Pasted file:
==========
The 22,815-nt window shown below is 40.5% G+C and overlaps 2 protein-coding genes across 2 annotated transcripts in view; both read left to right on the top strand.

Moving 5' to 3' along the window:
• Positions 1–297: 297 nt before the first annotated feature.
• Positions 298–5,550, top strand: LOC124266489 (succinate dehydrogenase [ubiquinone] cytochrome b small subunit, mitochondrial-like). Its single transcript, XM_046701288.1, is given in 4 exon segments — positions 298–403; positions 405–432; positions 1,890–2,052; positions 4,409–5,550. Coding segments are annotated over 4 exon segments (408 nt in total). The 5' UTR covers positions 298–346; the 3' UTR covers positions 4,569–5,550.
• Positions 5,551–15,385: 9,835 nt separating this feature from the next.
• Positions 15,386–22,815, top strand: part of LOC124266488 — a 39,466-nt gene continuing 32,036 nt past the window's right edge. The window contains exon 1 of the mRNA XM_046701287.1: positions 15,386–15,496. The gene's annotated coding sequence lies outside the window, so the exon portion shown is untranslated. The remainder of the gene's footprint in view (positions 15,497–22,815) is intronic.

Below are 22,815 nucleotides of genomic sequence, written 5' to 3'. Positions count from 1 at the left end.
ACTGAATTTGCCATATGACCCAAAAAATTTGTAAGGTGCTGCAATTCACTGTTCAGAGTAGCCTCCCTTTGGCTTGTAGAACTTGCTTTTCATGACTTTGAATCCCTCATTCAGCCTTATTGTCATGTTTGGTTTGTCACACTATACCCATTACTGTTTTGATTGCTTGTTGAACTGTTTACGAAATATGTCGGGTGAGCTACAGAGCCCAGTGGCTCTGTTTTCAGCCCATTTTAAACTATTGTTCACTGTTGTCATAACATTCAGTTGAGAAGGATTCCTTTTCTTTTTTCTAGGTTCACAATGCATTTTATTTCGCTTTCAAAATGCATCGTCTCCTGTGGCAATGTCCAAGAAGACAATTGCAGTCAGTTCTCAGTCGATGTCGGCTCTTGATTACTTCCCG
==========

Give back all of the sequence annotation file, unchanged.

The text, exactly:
The 22,815-nt window shown below is 40.5% G+C and overlaps 2 protein-coding genes across 2 annotated transcripts in view; both read left to right on the top strand.

Moving 5' to 3' along the window:
• Positions 1–297: 297 nt before the first annotated feature.
• Positions 298–5,550, top strand: LOC124266489 (succinate dehydrogenase [ubiquinone] cytochrome b small subunit, mitochondrial-like). Its single transcript, XM_046701288.1, is given in 4 exon segments — positions 298–403; positions 405–432; positions 1,890–2,052; positions 4,409–5,550. Coding segments are annotated over 4 exon segments (408 nt in total). The 5' UTR covers positions 298–346; the 3' UTR covers positions 4,569–5,550.
• Positions 5,551–15,385: 9,835 nt separating this feature from the next.
• Positions 15,386–22,815, top strand: part of LOC124266488 — a 39,466-nt gene continuing 32,036 nt past the window's right edge. The window contains exon 1 of the mRNA XM_046701287.1: positions 15,386–15,496. The gene's annotated coding sequence lies outside the window, so the exon portion shown is untranslated. The remainder of the gene's footprint in view (positions 15,497–22,815) is intronic.

Below are 22,815 nucleotides of genomic sequence, written 5' to 3'. Positions count from 1 at the left end.
ACTGAATTTGCCATATGACCCAAAAAATTTGTAAGGTGCTGCAATTCACTGTTCAGAGTAGCCTCCCTTTGGCTTGTAGAACTTGCTTTTCATGACTTTGAATCCCTCATTCAGCCTTATTGTCATGTTTGGTTTGTCACACTATACCCATTACTGTTTTGATTGCTTGTTGAACTGTTTACGAAATATGTCGGGTGAGCTACAGAGCCCAGTGGCTCTGTTTTCAGCCCATTTTAAACTATTGTTCACTGTTGTCATAACATTCAGTTGAGAAGGATTCCTTTTCTTTTTTCTAGGTTCACAATGCATTTTATTTCGCTTTCAAAATGCATCGTCTCCTGTGGCAATGTCCAAGAAGACAATTGCAGTCAGTTCTCAGTCGATGTCGGCTCTTGATTACTTCCCG